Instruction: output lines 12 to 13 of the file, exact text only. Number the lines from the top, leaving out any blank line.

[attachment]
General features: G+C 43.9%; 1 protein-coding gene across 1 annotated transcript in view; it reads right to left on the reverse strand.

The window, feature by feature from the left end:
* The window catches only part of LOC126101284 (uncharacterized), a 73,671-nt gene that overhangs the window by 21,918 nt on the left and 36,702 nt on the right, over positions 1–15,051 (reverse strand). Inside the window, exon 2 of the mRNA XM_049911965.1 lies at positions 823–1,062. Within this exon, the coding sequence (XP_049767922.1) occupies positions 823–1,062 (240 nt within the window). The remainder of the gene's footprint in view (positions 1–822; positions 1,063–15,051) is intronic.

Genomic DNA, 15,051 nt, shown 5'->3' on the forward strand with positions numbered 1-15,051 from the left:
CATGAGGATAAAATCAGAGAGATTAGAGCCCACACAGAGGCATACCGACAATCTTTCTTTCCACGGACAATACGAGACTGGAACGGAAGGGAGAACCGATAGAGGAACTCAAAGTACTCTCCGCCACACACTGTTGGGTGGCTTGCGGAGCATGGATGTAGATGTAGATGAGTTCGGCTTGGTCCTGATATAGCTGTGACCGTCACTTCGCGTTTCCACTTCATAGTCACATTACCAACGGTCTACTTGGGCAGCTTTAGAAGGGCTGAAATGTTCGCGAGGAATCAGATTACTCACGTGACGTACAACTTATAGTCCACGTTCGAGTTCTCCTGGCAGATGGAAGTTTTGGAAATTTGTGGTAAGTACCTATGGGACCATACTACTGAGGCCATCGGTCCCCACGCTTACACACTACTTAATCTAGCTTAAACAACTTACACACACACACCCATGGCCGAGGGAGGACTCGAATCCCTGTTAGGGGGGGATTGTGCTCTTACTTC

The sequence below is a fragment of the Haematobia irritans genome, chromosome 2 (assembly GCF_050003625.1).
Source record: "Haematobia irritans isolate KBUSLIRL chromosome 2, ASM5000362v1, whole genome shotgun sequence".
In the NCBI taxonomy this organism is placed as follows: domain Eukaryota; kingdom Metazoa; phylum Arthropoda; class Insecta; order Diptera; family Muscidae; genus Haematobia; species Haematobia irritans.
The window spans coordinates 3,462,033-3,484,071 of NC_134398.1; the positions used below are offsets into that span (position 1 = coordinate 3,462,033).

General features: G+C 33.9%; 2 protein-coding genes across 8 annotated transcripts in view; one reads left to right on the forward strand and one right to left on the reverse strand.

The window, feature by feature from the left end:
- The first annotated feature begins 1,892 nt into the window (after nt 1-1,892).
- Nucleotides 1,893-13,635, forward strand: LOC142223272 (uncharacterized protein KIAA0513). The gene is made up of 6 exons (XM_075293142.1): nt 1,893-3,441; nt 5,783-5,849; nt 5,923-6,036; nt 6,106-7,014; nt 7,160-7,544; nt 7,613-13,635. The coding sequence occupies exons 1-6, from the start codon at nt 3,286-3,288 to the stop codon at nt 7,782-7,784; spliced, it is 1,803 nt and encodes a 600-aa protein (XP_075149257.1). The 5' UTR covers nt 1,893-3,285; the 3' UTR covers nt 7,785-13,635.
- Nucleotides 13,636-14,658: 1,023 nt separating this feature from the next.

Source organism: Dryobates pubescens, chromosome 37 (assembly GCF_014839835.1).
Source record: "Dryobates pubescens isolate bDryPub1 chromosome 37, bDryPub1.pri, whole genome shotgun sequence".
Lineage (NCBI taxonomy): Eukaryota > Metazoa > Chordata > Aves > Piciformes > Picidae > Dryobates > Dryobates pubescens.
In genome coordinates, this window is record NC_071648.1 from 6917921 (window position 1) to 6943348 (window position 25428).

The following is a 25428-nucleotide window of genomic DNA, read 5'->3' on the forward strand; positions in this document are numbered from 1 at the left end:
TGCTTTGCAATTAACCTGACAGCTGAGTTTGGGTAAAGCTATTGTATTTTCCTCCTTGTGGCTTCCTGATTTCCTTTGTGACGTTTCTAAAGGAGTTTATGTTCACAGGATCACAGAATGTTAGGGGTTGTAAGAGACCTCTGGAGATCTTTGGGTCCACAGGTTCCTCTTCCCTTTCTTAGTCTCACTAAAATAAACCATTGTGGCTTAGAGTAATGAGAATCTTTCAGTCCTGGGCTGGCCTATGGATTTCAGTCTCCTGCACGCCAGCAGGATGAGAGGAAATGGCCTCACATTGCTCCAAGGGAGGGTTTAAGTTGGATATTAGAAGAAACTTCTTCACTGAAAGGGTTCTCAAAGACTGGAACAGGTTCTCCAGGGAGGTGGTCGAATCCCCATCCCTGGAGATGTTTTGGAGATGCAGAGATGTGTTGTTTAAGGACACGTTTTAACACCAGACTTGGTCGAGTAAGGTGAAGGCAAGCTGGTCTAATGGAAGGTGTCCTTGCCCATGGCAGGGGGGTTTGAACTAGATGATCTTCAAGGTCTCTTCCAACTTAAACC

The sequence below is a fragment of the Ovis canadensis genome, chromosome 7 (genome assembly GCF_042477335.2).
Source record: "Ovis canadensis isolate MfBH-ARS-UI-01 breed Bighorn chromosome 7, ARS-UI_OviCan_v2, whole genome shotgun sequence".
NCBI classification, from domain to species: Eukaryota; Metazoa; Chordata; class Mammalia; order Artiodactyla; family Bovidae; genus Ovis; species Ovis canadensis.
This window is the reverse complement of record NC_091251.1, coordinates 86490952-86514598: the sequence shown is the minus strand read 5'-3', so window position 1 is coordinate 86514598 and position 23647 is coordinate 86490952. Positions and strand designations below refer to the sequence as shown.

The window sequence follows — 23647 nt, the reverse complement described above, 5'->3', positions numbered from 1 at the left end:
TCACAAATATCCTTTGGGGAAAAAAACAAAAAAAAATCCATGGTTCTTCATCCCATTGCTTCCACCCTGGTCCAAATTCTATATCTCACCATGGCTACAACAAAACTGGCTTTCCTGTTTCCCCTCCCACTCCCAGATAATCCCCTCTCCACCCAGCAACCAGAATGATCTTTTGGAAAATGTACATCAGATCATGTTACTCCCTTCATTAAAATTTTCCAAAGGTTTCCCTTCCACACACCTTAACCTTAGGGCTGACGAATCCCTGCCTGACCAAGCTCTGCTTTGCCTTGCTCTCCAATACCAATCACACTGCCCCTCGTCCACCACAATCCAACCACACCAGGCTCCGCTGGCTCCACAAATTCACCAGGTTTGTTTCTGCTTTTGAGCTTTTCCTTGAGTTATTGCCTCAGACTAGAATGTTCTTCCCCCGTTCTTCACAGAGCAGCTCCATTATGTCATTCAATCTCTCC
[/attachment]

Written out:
- The first annotated feature begins 1,892 nt into the window (after nt 1-1,892).
- Nucleotides 1,893-13,635, forward strand: LOC142223272 (uncharacterized protein KIAA0513). The gene is made up of 6 exons (XM_075293142.1): nt 1,893-3,441; nt 5,783-5,849; nt 5,923-6,036; nt 6,106-7,014; nt 7,160-7,544; nt 7,613-13,635. The coding sequence occupies exons 1-6, from the start codon at nt 3,286-3,288 to the stop codon at nt 7,782-7,784; spliced, it is 1,803 nt and encodes a 600-aa protein (XP_075149257.1). The 5' UTR covers nt 1,893-3,285; the 3' UTR covers nt 7,785-13,635.